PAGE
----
When we analyze audience, we’re taking into account where they’re “coming from”—what their level of familiarity is with the topic, whether they’re likely to agree or disagree, whether they’re jetlagged or fresh from vacation—anything that can improve or interfere with their understanding of what we hope to convey. That’s audience analysis.
When we think about our prospective audience this way, we climb down from our own tree and climb up into someone else’s, giving us a fresh perspective.
The ROI on Communication Skills
We’re all scrambling to get everything done—going to meetings, working on project deliverables, resolving outages, fulfilling family obligations, tackling personal stuff, and more. In your world of competing priorities, do you have time to work on your communication skills? Should it really be a priority?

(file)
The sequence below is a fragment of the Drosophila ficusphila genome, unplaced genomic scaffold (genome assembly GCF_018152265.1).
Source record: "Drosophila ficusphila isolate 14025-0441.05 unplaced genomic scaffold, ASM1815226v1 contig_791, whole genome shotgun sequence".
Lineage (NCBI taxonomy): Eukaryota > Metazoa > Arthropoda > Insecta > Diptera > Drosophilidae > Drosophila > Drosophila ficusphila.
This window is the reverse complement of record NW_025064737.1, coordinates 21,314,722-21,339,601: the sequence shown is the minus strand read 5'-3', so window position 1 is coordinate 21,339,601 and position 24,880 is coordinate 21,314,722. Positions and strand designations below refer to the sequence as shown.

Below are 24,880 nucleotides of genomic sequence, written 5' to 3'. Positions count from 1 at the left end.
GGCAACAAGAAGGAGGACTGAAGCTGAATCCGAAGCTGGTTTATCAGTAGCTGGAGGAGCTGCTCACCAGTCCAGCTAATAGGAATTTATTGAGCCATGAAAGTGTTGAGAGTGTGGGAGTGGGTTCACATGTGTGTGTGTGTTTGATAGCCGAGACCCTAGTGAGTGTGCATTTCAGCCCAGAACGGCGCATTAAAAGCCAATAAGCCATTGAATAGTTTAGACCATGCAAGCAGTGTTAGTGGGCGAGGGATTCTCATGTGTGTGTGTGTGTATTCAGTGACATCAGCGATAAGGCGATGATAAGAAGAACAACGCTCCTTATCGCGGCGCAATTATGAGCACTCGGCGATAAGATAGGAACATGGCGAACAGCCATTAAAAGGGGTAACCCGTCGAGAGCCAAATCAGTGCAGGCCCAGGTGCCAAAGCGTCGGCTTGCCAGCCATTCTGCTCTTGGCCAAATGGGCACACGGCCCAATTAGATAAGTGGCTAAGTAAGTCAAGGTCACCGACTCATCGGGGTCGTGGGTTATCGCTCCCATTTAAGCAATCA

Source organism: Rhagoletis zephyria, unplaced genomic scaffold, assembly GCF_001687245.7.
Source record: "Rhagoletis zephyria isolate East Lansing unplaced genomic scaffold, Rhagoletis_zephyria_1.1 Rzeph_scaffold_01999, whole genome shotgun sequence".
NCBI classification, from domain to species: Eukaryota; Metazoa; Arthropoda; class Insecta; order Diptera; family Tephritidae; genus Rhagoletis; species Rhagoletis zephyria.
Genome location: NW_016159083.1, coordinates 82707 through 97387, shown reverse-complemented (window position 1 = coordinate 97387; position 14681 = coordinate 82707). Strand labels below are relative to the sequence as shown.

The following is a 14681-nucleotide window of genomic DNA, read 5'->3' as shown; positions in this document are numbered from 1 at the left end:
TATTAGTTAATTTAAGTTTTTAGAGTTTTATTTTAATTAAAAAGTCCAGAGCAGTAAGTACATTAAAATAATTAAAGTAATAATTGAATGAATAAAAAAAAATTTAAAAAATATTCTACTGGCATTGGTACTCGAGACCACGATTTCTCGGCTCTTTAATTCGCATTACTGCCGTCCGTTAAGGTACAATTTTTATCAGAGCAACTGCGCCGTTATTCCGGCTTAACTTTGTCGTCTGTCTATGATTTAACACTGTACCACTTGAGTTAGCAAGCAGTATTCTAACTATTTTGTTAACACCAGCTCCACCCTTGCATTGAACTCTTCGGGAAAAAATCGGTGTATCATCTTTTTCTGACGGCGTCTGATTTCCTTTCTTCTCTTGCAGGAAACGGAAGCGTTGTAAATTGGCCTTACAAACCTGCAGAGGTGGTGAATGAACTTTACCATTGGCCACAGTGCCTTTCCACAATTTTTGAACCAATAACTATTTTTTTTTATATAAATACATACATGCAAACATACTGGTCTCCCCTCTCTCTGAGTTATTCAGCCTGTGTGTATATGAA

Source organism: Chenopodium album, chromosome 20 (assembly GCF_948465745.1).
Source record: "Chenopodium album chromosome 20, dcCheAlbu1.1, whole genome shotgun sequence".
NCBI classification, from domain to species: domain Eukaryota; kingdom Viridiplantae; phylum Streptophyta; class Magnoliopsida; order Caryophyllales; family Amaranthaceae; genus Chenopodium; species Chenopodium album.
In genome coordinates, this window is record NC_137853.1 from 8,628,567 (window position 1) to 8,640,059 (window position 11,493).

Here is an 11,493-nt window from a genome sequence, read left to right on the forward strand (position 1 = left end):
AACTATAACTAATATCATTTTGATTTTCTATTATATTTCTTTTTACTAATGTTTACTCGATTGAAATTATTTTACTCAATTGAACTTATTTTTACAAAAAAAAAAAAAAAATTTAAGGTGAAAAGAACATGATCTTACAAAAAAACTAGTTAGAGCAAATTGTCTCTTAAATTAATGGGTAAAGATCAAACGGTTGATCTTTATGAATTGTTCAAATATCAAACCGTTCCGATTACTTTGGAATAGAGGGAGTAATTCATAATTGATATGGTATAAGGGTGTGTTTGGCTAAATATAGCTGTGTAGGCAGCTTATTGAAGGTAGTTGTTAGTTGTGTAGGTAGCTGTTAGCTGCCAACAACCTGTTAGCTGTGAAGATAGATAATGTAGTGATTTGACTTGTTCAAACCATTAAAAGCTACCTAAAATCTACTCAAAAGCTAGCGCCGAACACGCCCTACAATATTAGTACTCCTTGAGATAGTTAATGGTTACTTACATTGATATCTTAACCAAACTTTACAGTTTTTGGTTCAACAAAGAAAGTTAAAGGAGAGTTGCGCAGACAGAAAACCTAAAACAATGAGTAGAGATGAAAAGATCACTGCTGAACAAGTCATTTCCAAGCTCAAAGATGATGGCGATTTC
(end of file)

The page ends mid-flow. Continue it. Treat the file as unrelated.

Let’s think about it from a purely mercenary viewpoint. Here are the ways communication skills save expense dollars and improve work performance by saving time.
- Improving relationships by being a better listener avoids time-wasting conflict. It also greases the skids for future conversations.
- Being able to anticipate someone else’s confusion can, at the very least, save time because we don’t end up doing rework—and even damage control—after the fact.
- Clearing any lingering confusion in the mind about the complexities you work with every day can only accelerate progress.
So, yes, we like to get better at what we’re already good at, as Dr. Farson said. But since we know there’s wisdom in broadening our horizons here and there, improving communication skills seems to be a good outside-the-comfort-zone place to venture—and an investment with significant return.
Susan de la Vergne is a writer and communication instructor who worked in software development and Information Technology leadership for a very long time.